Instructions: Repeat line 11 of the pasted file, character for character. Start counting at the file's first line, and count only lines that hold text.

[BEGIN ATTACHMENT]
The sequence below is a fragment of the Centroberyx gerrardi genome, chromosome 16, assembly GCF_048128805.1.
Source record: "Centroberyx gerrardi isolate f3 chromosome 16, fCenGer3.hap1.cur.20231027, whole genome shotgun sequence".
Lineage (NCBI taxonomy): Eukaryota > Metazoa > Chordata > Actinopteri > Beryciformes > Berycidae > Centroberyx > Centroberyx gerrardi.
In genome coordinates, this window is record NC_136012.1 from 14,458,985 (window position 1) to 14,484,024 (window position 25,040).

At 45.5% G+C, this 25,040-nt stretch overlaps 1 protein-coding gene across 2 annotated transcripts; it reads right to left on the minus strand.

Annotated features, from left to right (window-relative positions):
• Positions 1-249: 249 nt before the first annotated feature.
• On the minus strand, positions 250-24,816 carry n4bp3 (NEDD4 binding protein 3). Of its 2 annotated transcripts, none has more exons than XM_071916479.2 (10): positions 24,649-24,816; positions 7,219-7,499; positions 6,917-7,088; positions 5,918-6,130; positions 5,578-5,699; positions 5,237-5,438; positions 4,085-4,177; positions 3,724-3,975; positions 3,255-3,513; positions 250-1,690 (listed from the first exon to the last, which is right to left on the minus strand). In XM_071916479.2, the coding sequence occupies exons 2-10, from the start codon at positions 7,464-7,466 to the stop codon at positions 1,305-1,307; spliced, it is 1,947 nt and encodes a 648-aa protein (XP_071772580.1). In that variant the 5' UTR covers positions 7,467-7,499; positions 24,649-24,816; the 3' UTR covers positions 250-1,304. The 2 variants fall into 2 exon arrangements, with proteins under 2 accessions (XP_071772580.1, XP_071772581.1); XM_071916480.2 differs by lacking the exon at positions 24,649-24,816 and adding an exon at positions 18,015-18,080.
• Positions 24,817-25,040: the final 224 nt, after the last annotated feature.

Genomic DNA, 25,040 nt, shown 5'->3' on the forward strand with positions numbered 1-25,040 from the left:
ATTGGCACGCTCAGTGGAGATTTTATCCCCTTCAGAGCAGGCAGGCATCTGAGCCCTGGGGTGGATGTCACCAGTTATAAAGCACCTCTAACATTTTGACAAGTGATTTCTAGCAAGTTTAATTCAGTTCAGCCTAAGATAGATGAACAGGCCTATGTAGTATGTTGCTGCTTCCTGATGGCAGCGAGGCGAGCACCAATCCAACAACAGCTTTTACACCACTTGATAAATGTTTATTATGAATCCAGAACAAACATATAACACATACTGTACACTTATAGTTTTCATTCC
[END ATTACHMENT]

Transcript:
ATTGGCACGCTCAGTGGAGATTTTATCCCCTTCAGAGCAGGCAGGCATCTGAGCCCTGGGGTGGATGTCACCAGTTATAAAGCACCTCTAACATTTTGACAAGTGATTTCTAGCAAGTTTAATTCAGTTCAGCCTAAGATAGATGAACAGGCCTATGTAGTATGTTGCTGCTTCCTGATGGCAGCGAGGCGAGCACCAATCCAACAACAGCTTTTACACCACTTGATAAATGTTTATTATGAATCCAGAACAAACATATAACACATACTGTACACTTATAGTTTTCATTCC